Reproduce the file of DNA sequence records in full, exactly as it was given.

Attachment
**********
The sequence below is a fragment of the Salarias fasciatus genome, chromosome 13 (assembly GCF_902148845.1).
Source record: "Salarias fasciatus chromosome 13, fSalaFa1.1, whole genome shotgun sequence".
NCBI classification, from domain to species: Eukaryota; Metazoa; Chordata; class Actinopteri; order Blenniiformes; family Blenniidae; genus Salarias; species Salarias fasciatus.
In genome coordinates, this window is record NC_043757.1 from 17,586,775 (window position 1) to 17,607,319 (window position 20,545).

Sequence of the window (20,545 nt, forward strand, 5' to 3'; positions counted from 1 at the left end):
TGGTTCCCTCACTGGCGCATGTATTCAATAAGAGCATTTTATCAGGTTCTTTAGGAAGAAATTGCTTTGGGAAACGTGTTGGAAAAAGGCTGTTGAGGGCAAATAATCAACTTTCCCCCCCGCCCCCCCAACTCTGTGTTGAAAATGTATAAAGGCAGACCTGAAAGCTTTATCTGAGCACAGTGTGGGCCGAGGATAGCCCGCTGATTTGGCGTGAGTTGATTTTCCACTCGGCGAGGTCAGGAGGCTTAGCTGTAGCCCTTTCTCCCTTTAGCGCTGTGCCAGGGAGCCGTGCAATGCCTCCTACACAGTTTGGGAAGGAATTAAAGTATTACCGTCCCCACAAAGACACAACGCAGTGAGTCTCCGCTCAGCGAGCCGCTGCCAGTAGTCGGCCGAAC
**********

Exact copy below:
The sequence below is a fragment of the Salarias fasciatus genome, chromosome 13 (assembly GCF_902148845.1).
Source record: "Salarias fasciatus chromosome 13, fSalaFa1.1, whole genome shotgun sequence".
NCBI classification, from domain to species: Eukaryota; Metazoa; Chordata; class Actinopteri; order Blenniiformes; family Blenniidae; genus Salarias; species Salarias fasciatus.
In genome coordinates, this window is record NC_043757.1 from 17,586,775 (window position 1) to 17,607,319 (window position 20,545).

Sequence of the window (20,545 nt, forward strand, 5' to 3'; positions counted from 1 at the left end):
TGGTTCCCTCACTGGCGCATGTATTCAATAAGAGCATTTTATCAGGTTCTTTAGGAAGAAATTGCTTTGGGAAACGTGTTGGAAAAAGGCTGTTGAGGGCAAATAATCAACTTTCCCCCCCGCCCCCCCAACTCTGTGTTGAAAATGTATAAAGGCAGACCTGAAAGCTTTATCTGAGCACAGTGTGGGCCGAGGATAGCCCGCTGATTTGGCGTGAGTTGATTTTCCACTCGGCGAGGTCAGGAGGCTTAGCTGTAGCCCTTTCTCCCTTTAGCGCTGTGCCAGGGAGCCGTGCAATGCCTCCTACACAGTTTGGGAAGGAATTAAAGTATTACCGTCCCCACAAAGACACAACGCAGTGAGTCTCCGCTCAGCGAGCCGCTGCCAGTAGTCGGCCGAAC